--
"How can one learn to know oneself? Never by introspection, rather by action. Try to do your duty, and you will know right away what you are like." -- Goethe, Willhelm Meister's Travels.

The poll (2.81 / 16) (#23)
by mcc on Wed Jan 14, 2004 at 12:09:38 AM EST

I put Michael Moore as my answer to the poll because there are only two possible outcomes in 2004:
  1. A candidate Michael Moore likes becomes president.
  2. A candidate Michael Moore does not like becomes president, and Michael Moore subsequently gets to spend the next four years writing high-grossing books about how much Michael Moore dislikes the president.

Conclusion: No matter the outcome of the 2004 elections, Michael Moore wins.

In addition (2.75 / 4) (#36)
by Delirium on Wed Jan 14, 2004 at 05:10:33 AM EST

These books will not be very good, but will far outsell many superior books about why the president is not really the best one ever.

[ Parent ]
I love you. [nt] (1.33 / 6) (#43)
by wji on Wed Jan 14, 2004 at 11:07:42 AM EST



In conclusion, the Powerpuff Girls are a reactionary, pseudo-feminist enterprise.
[ Parent ]
This is actually pretty funny (2.33 / 6) (#25)
by notAcoolNick on Wed Jan 14, 2004 at 12:11:09 AM EST

Are you going to continue further down the list?

Given my formal education on Constitutional law (2.42 / 7) (#27)
by bobpence on Wed Jan 14, 2004 at 12:18:53 AM EST

No.
"Interesting. No wait, the other thing: tedious." - Bender
[ Parent ]
A suggestion. (2.33 / 9) (#33)
by i on Wed Jan 14, 2004 at 03:40:11 AM EST

Do an article on masculine pronouns in the US Constitution as applied to the President. There are some issues one could raise. Can a woman ever hold the office, given that the President is referred to as "he" throughout the text? Should the text be amended to reflect modern views on gender equality? And so on.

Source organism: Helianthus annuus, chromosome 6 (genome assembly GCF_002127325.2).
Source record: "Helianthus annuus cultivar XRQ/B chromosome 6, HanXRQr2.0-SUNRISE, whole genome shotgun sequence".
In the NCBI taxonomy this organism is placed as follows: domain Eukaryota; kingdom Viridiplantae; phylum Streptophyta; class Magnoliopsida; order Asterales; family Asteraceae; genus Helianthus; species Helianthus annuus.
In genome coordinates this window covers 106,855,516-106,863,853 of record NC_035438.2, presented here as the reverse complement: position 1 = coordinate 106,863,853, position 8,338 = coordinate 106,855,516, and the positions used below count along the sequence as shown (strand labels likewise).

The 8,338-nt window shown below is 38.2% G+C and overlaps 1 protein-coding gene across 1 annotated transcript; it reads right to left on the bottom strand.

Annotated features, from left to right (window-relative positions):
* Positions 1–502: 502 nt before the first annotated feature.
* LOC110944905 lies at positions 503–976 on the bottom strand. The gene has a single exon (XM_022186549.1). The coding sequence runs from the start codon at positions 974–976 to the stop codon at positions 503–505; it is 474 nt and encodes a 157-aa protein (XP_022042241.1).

and we have a contradicton according to our assumptions and the factor theorem

[ Parent ]
+1 FP (1.62 / 8) (#31)
by fae on Wed Jan 14, 2004 at 02:46:24 AM EST

Because I have a sense of humour.

-- fae: but an atom in the great mass of humanity
What about a standing military? (2.61 / 13) (#35)
by Peahippo on Wed Jan 14, 2004 at 04:16:41 AM EST

In a kind of turnaround on the argument, what about taxing the populace to provide billeting for a standing army? Does it really make much difference that soldiers aren't quartered in your home, when your wealth is confiscated via taxes to build and maintain quarters for them elsewhere?


Well if the actual written words mean anything... (3.00 / 7) (#41)
by kerinsky on Wed Jan 14, 2004 at 10:01:42 AM EST

Yes it does.  "No Soldier shall, in time of peace be quartered in any house, without the consent of the Owner"  The government owns the buildings on military bases that house soldiers and it clearly consents.  Furthermore article I section 8 states "The Congress shall have the power ... To raise and support Armies, but no Appropriation of Money to that Use shall be for a longer Term than two Years" which clearly authorizes the expendature of government money to such ends.

-=-
A conclusion is simply the place where you got tired of thinking.
[ Parent ]
Yes (3.00 / 4) (#47)
by nine4mortal on Wed Jan 14, 2004 at 01:05:45 PM EST

At least as a practical matter, there is a huge difference. In the extreme case that all of "your wealth is confiscated via taxes" and you are put out of your home, I suppose the 3rd Amendment does not help you very much, but I think this case is pretty unlikely.